Liberation Theology, Latin America
LIBERATION THEOLOGY, LATIN AMERICA
In Latin America liberation theology is an interpretation of Christian faith out of the experience of the poor (their suffering, struggles, and hope); a theological critique of the injustice in existing society and its legitimizing ideologies; and reflection on criteria for the activity of the Church and of Christians. These aspects are obviously interconnected: e.g., involvement in the struggle for justice sharpens the reading of Scripture, and it is the Biblical vision that makes the critique of existing society theological.
The primary audience addressed by this theology is neither an academic theological community nor the poor themselves, but pastoral agents (priests, sisters, lay) working with the poor. Although the questions arise out of pastoral work, liberation theologians are not concerned with an immediate "how-to" but rather with the theological sense of the experience of poor and struggling Christians. The overall enterprise is aimed at providing a theologically grounded rationale for pastoral work with a liberating orientation. To a degree this involves defending its legitimacy within the Church.
Since its inception in the 1960s this theology has understood "liberation" to mean a process of basic change toward a more just and participatory society, one in which people will be able to live more as brothers and sisters. Liberation theology does not describe in any detail what such a society would be like nor how it would be reached. A frequent theme is that of "integral" liberation: ending the oppression of the poor is a dimension of the total liberation (from sin and death) effected by Christ.
Liberation theology pays particular attention to its context, both sociopolitical and eccesial. Thus far, three such contexts may be more or less clearly discerned. 1) Liberation theology emerged in the late 1960s and early 1970s as Latin Americans concluded that current models of development would not bring most people out of poverty. What was needed was a new model of development—a revolution (not necessarily violent). The 1968 CELAM (Latin American Bishops Conference) meeting at medellÍn, Colombia, was a major catalyst (see latin america, church in). 2) A wave of military coups led to repressive military dictatorships in most of Latin America during the 1970s. As repression affected pastoral work, church people often found themselves working to defend elemental human rights. Moreover, Archbishop Lopez Trujillo, elected secretary-general of CELAM in 1972, set out to counter liberation theology. 3) Developments beginning in 1978 to 1979 (election of Pope John Paul II; CELAM meeting in Puebla, Mexico; revolution in Central America; gradual return to civilian rule in most of Latin America) signalled a third kind of social and ecclesial context.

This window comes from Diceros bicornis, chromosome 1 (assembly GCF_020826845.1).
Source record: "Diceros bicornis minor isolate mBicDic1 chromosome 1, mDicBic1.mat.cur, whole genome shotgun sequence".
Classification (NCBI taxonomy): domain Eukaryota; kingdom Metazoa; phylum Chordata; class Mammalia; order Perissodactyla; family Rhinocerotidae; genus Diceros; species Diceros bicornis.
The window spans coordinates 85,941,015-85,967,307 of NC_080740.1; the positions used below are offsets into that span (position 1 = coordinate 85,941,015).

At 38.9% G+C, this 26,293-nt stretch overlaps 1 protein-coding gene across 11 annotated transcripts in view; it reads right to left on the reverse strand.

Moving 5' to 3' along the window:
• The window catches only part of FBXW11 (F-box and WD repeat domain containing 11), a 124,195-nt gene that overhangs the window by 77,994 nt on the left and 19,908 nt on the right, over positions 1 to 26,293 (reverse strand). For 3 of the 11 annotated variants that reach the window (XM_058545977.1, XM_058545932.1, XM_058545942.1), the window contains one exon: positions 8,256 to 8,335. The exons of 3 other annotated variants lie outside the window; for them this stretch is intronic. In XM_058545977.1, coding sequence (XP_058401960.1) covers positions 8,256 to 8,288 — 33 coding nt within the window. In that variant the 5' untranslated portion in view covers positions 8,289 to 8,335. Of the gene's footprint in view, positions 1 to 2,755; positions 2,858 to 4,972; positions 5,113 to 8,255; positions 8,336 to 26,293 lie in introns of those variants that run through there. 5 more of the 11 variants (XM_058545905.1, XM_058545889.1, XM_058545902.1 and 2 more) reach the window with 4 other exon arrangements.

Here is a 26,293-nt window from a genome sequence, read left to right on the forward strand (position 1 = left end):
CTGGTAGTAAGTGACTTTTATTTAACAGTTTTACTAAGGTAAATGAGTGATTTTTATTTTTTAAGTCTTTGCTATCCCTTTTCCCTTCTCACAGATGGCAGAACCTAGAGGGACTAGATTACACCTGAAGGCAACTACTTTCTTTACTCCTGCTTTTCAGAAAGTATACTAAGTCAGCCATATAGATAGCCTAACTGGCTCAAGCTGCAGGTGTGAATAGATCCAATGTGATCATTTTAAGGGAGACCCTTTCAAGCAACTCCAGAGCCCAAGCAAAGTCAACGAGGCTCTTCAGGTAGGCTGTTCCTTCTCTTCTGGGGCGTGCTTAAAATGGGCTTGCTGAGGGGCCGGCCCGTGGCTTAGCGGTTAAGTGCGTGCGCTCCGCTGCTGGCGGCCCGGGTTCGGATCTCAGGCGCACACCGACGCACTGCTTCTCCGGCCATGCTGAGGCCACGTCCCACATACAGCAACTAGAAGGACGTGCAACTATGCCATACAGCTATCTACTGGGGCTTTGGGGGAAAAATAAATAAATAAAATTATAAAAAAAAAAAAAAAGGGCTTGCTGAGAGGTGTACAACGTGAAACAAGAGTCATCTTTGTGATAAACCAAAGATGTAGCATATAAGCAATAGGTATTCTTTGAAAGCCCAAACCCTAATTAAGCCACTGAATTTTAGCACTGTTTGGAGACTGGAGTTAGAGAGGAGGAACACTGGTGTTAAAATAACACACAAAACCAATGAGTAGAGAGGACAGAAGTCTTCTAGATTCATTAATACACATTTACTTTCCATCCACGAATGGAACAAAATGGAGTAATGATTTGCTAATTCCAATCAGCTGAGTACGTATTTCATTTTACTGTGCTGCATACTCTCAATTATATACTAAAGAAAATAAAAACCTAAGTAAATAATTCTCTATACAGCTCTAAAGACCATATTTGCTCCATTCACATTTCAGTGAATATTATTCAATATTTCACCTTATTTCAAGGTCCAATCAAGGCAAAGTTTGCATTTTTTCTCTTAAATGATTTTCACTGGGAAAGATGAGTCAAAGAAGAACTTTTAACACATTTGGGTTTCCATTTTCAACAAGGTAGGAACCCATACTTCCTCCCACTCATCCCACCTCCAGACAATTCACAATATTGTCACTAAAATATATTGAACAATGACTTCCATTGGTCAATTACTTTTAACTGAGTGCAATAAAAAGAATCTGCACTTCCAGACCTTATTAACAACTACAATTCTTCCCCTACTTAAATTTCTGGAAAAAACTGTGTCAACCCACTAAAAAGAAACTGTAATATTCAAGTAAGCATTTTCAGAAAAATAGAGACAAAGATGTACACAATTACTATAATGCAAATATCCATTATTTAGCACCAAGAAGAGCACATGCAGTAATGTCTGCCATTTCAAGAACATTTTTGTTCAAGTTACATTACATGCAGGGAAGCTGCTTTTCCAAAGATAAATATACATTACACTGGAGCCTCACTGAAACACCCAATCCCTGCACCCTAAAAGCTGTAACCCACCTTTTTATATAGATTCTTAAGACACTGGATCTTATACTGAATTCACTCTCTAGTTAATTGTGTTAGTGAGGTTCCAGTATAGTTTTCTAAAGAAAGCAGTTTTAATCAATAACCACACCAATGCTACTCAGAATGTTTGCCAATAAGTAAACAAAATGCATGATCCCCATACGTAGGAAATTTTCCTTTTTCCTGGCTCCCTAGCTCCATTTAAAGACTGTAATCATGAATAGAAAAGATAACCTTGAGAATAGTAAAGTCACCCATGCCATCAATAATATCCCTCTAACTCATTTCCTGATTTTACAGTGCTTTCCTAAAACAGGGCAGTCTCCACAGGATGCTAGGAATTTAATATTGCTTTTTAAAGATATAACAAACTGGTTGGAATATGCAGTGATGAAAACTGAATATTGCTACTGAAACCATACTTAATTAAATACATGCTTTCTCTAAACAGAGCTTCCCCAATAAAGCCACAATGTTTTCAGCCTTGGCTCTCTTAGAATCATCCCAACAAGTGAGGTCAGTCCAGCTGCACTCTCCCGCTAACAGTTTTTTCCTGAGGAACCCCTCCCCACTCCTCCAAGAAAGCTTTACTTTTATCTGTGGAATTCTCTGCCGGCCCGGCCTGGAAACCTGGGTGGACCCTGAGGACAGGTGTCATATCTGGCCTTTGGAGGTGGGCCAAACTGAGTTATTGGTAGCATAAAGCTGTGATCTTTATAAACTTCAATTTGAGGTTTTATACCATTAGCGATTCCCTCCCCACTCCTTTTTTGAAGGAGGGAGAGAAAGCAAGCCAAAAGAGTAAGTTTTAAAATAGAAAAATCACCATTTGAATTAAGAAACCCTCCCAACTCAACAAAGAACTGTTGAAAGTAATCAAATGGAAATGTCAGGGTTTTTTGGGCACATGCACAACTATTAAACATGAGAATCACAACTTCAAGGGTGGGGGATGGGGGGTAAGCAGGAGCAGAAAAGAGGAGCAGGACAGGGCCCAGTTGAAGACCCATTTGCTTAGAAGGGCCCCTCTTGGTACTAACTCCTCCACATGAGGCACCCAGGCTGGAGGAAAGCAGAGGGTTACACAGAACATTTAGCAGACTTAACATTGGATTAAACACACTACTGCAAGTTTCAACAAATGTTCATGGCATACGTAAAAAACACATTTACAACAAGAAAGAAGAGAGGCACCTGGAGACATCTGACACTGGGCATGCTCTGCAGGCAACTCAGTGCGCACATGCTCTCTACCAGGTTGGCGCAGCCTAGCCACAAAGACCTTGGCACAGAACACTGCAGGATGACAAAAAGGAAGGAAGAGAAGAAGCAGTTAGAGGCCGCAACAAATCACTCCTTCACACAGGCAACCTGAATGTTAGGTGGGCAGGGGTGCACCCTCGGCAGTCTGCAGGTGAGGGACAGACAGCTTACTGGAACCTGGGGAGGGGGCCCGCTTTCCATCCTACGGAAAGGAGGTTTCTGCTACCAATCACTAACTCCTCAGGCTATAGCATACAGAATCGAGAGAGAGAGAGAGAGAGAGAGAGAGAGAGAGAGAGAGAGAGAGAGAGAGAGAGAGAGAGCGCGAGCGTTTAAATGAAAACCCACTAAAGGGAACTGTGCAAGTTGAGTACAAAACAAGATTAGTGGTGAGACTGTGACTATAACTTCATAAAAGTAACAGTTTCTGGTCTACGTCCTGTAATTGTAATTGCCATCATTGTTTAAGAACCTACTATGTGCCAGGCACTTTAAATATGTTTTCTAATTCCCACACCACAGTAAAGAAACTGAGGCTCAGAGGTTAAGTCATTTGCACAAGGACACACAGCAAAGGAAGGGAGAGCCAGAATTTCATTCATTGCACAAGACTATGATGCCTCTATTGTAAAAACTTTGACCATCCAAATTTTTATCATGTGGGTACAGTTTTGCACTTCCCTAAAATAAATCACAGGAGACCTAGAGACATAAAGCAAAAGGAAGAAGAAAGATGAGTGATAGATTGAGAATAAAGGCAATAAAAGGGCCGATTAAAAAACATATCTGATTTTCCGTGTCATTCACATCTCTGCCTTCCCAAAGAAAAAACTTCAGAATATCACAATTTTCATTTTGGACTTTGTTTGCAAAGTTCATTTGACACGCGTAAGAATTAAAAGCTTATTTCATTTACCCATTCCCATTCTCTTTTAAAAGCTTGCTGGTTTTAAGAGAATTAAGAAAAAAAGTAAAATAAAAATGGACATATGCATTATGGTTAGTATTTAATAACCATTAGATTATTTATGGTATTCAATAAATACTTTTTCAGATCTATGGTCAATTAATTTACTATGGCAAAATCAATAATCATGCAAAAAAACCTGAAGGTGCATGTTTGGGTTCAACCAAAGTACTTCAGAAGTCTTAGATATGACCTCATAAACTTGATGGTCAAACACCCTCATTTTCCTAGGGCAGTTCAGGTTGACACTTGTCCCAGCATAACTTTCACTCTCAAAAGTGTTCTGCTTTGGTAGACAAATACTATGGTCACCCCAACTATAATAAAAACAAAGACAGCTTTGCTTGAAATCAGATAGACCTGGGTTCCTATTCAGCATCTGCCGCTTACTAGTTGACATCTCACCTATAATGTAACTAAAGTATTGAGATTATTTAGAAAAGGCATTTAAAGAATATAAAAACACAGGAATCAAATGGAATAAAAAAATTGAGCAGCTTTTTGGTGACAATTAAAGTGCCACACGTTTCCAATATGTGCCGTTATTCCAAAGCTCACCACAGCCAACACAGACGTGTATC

Local conditions often varied from these general situations. For example, during the late 1960s and early 1970s, when repression was worst in Brazil, the Peruvian military government was attempting to implement populist programs. The Brazilian church, representing 40 percent of Latin-American Catholics, relied on its own internal structures and paid little attention to CELAM. Finally; at the village or barrio level, conditions often showed little variation, despite larger political shifts. With these qualifications, the sociopolitical and ecclesial context remains important for liberation theology.
Themes. Liberation theologians reflect on the perennial themes: God, creation, Israel, Jesus Christ, the Church, etc. Their concern, however, is not to justify belief in the face of unbelief, but to serve evangelization in a context of oppression. With regard to the "Godquestion," for example, theologians have retrieved the Biblical category of idolatry. Certain realities, such as wealth, political power, or national security, have taken on an absolute importance, above the welfare and even the life of many human beings, becoming "divinities of death." The Biblical God, however, is a living God who desires that human beings have life—and not only "spiritual" life. Whereas North Atlantic theology seeks to respond to the doubts of its interlocutors, Latin American theology points to a "battle of the gods"—between the divinities of death and the God of life.
While sharing in the larger christological enterprise of biblicists and theologians elsewhere, Latin-American theologians have their own particular emphases. Leonardo Boff, Jon Sobrino, and Juan Luis Segundo, among others, have devoted major attention to Christology. Their central concern however, is not so much to verify with utmost precision what can be known of the "historical" Jesus, as to reflect on the significance of Jesus as a historical actor: his message, his action, the enmity and conflict he aroused, leading eventually to his death; in the Resurrection they see God's vindication of his message and work. The experience of the poor and of persecution of those who struggle for justice has sensitized them to the conflictive aspects of the gospel accounts. They are interested not only in the history lived by Jesus, but in the history-making potential of that history for later generations and especially today. They do not anachronistically seek to make Jesus a first-century revolutionary, but they are convinced that Jesus has revolutionary implications. One central theme is that of the kingdom, the most allembracing symbol of what Jesus proclaimed. Advances in justice and love are partial realizations of the kingdom, steps toward its definitive consummation. The Church must be ever aware that it is not the kingdom, but is to serve the kingdom.